Sack of Briedh

Sack of Briedh
Part of War of the Velaran Succession
Date18 August 1770
 Isles of Velar  Trellin
Commanders and leaders
Isles of Velar Prince of Tavlar Trellin Tarmüz Premai
2,000 120
Casualties and losses
6 dead, 13 wounded

2 dead, 11 wounded,
43 captured

18 civilians dead

The Sack of Briedh took place on 18 August 1770, during the War of the Velaran Succession. Led by the Prince of Tavlar, a Velaran army descended on the port of Briedh and sacked it, killing twenty and looting large quantities of gold. At a time when the Miróist campaign was faced with potential bankruptcy, the plunder was cause for great relief; at the same time, it prevented the rebellious kingdom from garnering the support of Trellin's southern colonies, who had previously felt betrayed by the Trellinese crown and who now turned decisively against Velar.


Briedh was the chief port of Më'idan, a colonial province which was then, as now, the chief producer of gold for the empire; the province was otherwise strategically unimportant and little defended. A minor town, with a population of about 12,000, Briedh's defences were modest and chiefly intended to drive off raids by pirates or bandits. Gold mined in the north of the province or collected in its rivers was brought to Briedh, stored in the town's bank and ultimately transferred under a naval escort to Mar'theqa's treasury or elsewhere.

At the outbreak of the War of the Velaran Succession, the rebellious Kingdom of the Isles of Velar quickly gained naval supremacy in the Sea of Velar, and as Trellin withdrew most of its ships from the area Velaran dominance at sea went effectively unchallenged. The once-regular arrivals of ships at Briedh became sporadic, and treasure ships were captured by Velaran warships in February and April 1770. By August, it had been three months since the last treasure ship had put in at Briedh. The garrison commander, Tarmüz Premai, was concerned about the inadequacy of his charge's defences and the amount of gold being stored in the bank.

Uncontested naval supremacy was a double-edged sword for the Velarans and their leader, Prince Miró of Txir. Although it bought time to build support and consolidate their rule, the few victories won at sea meant there was little propaganda to be found to offset the string of defeats suffered in the war's Retikan theatre. The war effort had forced Miró and his supporters to dig deep into their pockets and the Velaran treasury, but Miró refused to loot towns to lighten the financial burden. As the end of the war's first year approached, a number of Velaran nobles resolved among themselves to defy Miró and put Velar's finances on solid footing.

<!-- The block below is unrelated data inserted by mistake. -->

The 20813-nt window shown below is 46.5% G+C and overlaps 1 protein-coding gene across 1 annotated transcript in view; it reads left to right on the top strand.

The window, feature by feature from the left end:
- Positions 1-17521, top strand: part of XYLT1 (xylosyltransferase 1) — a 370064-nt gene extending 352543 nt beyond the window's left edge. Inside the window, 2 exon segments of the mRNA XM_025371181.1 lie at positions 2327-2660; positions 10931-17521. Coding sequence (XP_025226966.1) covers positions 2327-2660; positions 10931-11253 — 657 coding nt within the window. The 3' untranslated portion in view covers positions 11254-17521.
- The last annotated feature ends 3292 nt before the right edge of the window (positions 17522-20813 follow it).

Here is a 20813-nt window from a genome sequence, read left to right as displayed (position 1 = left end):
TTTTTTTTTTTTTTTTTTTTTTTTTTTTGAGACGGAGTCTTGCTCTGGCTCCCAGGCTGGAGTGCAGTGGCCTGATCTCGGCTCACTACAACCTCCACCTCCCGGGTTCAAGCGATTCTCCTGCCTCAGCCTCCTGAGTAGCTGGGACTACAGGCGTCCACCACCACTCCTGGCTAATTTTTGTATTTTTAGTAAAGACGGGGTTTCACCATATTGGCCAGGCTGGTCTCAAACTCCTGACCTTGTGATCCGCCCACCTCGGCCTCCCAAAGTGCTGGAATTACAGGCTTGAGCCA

At just 16 kilometres (10 mi) from Më'idan, the island of Tavlar is the nearest Velaran territory to a Trellinese holding. Prince Kexum of Tavlar was therefore best-placed to act on their secret resolution, and he raised an army at Rú Qoh to loot Briedh. With two thousand men, he boarded his ships on 17 August 1770 and departed for Briedh, 115 kilometres (71 mi) away. Arriving before dawn, Tavlar had most of his troops disembark from their transports on the coast north of Briedh. He continued on to the town with four warships.

Tavlar's ships drew within sight of Briedh at about 9:30 a.m. The Briedhi garrison commander, Tarmüz Premai, ordered a warning shot fired from the battery on the port's pier. The warships opened fire, sweeping the pier, and, though heavily outgunned, Briedh's guns reciprocated. Before the battle could be fully joined, Tavlar's army approached the town's palisade. After a brief resistance, Premai waved a flag of surrender and gave the town over to Tavlar, who had landed in a small craft.

Tavlar's initial plan had been only to plunder the bank's vaults, but as his men fell on the townsfolk he declined to call them back. Eighteen were killed in the course of the looting, some for defending their property, others for little reason at all, and many more were injured. Velaran troops plundered shops, churches and private homes indiscriminately. Tavlar ordered his men out of the town at dusk and withdrew to Rú Qoh, bringing with him vast stores of wealth and dozens of captured soldiers. He left Briedh devastated and vindictive at the loss of many of its citizens and the destruction of its property.


The Sack of Briedh roused the ire of the colonists in Më'idan, Rezat and other Trellinese territories. Recruiters throughout the southern provinces noted a strong upsurge in enlistment, even among the small Velaran population — it must not be forgotten that Miró did not have the unanimous support of all Velarans, even in the Isles. He had hoped to woo the colonists to his cause, and hoped to exploit their growing disaffection with the Trellinese crown which, many felt, had abandoned them on the outbreak of war.

The substantial plunder won by Tavlar was enough to stave off bankruptcy while the kingdom consolidated its taxation and renegotiated trade agreements with the nations in the eastern Sea of Velar. Briedh was the first and last town sacked by the Miróists in southern Trellin; despite the success, Miró refused to allow more towns to be taken purely for the sake of plunder, insisting that prosecuting the war in southern Trellin had little strategic value.